Intro: Ice Fishing Rod Rack With a Shelf for Tip Ups
When my husband asked me to build him an ice fishing rod rack I got really excited and realized that that makes me either a rather awesome wife (at least to Joe) or weird as hell. Either way, I was stoked to actually be able to build and do something for him! Joe keeps the majority of his tools and toys in a storage unit throughout the year until he needs them and then he needs somewhere handy to keep them in the garage. I was just plain old excited to work on something that was A: not one of my own hair brained ideas and B: kind of like he was my client! I ran him through twenty questions, doing a bit of sketching as we went. I mulled the plan over in my head for a couple of weeks when he made a change: He also wanted a shelf along the bottom of it for enough head room for all of his tip ups.
Ok for those of you who do not live in ice fishing land a “tip up” is a plastic thing that sits over a hole in the ice with a line attached to it. If a fish grabs the line a little flag “tips up” and you run like hell to it and reel it in. Basically it means you don’t have to sit there holding a rod, you can just hang back and watch the flags on the tip ups. Anyhooo…. I had sketched his rack to be four feet wide and three feet tall but with the shelf added at the bottom I suddenly had a 4×4 foot pallet drawn on a piece of paper. Was I about to build my husband a pallet? It appeared so.
I gathered my supplies from the barn: a combination of wood that ranged anywhere from 10-40 years old in varying states of awesome. (What some people would call nasty I just call character.) What they all had in common was that they were 1″x2″-5″ and they were all at least four feet long. I also happened on a closet door my grandpa had stashed that was exactly 12″ deep: Perfect for the shelf. Besides that I planned to build my main frame out of brand new 2x2s I already had in my workshop leftover from building closet doors.
Step 1: Assembly
So, I started by cutting three 2x2s at 48 inches long, one in the center and one to create each side of the rack. Then I had the horizontal boards to put in place, Joe wanted one at the top, one at the center and I knew I needed one across the back where the bottom of the rods would be. (I cut these at 51″ so the 2x2s on either end wouldn’t be cutting in to the 4 feet of storage space he requested because I had already lost another 1 1/2″ to the 2×2 sitting right smack dab in the middle of the whole thing.)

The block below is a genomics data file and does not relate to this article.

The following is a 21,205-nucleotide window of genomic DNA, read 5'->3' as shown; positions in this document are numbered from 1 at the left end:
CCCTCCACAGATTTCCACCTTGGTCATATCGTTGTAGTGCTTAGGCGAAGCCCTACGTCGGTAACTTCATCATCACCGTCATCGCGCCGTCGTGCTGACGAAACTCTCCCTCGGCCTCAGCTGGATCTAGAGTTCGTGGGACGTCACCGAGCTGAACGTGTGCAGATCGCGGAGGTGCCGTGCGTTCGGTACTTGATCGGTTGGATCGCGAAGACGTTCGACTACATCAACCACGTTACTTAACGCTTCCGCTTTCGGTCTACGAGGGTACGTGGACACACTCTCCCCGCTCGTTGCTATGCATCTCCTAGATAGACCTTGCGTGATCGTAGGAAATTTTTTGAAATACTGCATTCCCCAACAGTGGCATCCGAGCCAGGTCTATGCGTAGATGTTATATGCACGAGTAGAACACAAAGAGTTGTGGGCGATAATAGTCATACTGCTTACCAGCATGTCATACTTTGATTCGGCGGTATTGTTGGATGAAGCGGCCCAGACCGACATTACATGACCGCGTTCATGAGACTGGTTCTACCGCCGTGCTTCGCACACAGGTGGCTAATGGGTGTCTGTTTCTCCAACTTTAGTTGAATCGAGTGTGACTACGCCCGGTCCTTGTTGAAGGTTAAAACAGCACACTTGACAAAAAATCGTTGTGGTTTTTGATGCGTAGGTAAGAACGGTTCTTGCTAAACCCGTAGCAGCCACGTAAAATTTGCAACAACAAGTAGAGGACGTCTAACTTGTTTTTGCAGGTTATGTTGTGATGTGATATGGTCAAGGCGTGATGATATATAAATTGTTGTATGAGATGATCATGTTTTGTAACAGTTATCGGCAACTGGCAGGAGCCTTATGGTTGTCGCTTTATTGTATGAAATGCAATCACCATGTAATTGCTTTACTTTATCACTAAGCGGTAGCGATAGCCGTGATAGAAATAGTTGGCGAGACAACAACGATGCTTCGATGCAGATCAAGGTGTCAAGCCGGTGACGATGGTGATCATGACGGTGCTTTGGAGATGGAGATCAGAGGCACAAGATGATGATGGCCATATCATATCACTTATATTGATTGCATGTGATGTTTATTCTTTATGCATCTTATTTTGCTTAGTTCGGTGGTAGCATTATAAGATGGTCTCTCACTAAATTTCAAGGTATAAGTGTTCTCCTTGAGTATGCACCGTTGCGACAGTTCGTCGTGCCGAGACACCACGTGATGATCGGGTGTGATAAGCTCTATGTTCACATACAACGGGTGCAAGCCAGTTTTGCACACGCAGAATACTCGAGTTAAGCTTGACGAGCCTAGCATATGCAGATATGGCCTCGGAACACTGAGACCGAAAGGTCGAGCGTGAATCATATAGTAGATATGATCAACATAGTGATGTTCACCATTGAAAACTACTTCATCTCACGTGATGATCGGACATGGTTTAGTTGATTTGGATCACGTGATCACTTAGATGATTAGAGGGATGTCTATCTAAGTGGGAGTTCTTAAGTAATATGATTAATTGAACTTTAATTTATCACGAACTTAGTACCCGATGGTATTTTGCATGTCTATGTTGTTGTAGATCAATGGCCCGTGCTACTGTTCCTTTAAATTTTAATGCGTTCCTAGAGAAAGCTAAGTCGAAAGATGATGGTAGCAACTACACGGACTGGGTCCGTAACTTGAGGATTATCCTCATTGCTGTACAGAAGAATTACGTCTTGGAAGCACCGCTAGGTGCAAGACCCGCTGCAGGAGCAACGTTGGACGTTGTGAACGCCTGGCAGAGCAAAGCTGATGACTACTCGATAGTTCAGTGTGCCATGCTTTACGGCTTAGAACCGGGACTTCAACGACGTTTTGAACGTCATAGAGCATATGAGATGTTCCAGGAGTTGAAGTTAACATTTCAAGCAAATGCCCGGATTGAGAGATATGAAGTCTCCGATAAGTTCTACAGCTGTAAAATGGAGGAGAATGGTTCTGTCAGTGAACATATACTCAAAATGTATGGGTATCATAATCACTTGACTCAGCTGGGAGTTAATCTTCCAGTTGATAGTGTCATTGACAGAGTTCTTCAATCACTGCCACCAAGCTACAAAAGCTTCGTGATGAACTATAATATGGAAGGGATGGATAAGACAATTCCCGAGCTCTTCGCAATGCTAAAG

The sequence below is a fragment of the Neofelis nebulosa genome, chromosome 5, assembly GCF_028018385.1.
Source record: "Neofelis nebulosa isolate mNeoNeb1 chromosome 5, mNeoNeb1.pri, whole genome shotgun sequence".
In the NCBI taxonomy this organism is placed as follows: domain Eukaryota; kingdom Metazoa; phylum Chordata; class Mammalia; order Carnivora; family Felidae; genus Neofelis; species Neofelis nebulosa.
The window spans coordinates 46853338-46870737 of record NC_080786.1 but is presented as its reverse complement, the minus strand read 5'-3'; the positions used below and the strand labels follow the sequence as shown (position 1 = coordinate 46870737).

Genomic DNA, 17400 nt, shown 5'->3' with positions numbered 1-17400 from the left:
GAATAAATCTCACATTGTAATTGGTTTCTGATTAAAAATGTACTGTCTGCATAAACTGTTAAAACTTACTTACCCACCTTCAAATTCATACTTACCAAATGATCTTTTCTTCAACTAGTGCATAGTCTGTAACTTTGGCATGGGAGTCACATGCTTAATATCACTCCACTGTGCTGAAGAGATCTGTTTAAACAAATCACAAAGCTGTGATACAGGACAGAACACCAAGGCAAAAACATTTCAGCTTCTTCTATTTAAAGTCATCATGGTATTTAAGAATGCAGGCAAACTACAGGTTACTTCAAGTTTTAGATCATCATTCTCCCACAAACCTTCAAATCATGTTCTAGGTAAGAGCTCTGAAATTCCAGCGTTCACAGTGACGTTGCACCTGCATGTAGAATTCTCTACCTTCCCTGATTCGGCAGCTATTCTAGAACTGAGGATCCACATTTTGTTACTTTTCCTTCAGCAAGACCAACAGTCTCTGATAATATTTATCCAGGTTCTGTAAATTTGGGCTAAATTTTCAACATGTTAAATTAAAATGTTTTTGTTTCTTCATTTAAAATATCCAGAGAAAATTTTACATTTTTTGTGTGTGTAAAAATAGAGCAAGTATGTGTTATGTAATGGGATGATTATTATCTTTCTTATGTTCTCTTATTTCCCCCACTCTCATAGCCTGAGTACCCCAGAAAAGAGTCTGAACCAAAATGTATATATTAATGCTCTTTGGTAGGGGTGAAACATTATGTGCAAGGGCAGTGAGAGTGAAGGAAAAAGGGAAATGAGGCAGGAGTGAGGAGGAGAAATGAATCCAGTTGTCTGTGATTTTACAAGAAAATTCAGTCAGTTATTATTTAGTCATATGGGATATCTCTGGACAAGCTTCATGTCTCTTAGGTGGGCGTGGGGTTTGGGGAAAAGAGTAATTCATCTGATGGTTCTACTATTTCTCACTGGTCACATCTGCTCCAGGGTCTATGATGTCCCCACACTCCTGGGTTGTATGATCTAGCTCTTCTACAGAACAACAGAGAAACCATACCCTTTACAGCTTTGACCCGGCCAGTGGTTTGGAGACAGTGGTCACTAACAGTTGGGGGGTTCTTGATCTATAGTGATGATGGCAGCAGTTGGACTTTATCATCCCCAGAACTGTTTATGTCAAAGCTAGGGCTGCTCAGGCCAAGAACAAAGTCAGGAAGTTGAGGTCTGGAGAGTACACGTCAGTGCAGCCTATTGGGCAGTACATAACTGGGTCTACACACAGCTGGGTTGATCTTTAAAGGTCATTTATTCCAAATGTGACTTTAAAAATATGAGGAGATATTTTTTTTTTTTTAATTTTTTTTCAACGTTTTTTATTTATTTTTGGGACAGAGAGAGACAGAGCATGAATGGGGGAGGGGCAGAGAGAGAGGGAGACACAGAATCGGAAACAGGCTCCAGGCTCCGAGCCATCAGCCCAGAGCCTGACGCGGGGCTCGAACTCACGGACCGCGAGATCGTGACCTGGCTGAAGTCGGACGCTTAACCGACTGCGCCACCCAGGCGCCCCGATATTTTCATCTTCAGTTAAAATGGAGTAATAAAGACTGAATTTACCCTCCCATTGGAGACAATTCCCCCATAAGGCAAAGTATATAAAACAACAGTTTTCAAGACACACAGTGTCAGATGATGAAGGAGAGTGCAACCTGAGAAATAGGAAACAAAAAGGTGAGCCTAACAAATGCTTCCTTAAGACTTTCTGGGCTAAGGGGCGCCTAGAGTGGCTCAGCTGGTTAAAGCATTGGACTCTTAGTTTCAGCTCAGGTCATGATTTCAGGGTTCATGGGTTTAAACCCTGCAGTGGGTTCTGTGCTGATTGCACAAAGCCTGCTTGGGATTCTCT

From there I needed to create the “trough” his poles would sit in. With a board across the front and the back it seemed like a no brainer to me to cut a 2×2 to slip in to the bottom and secure with screws on either side. At that point Joe text me back on how deep he was going to need the trough to be so I ended up adding another board to the back and the front to give him a depth of 6″. He has many rods and they all have varying handle sizes, some of them actually touch the bottom when set in it, most of them hang by their reels. Not everyone would like their rods hanging but Joe was happy with that and specifically requested a really deep trough.
From there I ran to town to buy some heavy duty 12″ L brackets. I wanted the shelf to be strong enough without having to put extra support beneath it. I also purchased a pile of wing nuts, bolts and washers knowing full well that that closet door I chose for the bottom shelf would be hollow and thus, wouldn’t hold a screw even if I asked real nice. All in the trip cost me around $30 – the only thing I spent for the entire project. Because I had extra bolts etc. leftover I went a head and also drilled through the 2x2s and secured the L brackets to them in the same way. Twelve holes drilled later and the same amount of bolts put in place I had a rather tough shelf.
You can see from the pictures that I was smart enough to put the wing nuts on the FRONT of the 2x2s and not on the back where they would stick out and likely make hanging it more difficult. You can also see on the backs of the 2x2s I went ahead and took advantage of the other holes the L brackets offered and filled them with 1 1/2″ sheetrock screws fitted with washers. (I’ve never regretted adding extra screws.) From there I decided to stain the whole thing and give it more of a cohesive look, I knew Joe would love it either way but it still looked like a pallet to me, so I covered it with dark walnut stain by Minwax, let is sit fifteen minutes and then wiped it down. The last thing I did was date it, sign it and tell him I love him on the bottom of the shelf because: Of course I did. :)
Step 2: Completion and Use
Joe was excited and hung it up in the garage as soon as it was dry. It’s heavier then it looks and I was glad I used that hollow old closet door for the shelf just to help with the weight factor. With the extra storage he’s going to be able to use it for all of his ice fishing “accessories” from tackle boxes to lights etc. A couple of things you’re going to notice: YES, that 2×2 in the middle is warped and I just worked with it, it doesn’t bother me or Joe. NO, we have not yet figured out exactly what we want to “hold” the rods in place with. I initially asked if Joe wanted me to cut out grooves that the poles could slip into (probably on the center board) but all of his rods are so unique he would find “one-size-fits-all” grooves just a pain in the butt. Right now it actually looks like “holders” are not even really needed or necessary but I plan on taking a trip to the hardware aisle at Ace and looking at clips and things just to see if there isn’t something that would work. I’ve seen just string used wrapped around nail heads but the combination of delicate fishing poles, even more delicate line and string strung around sounds like a tangle waiting to happen…
Anyway, I am excited to report that the rack works great and Joe seems to love it!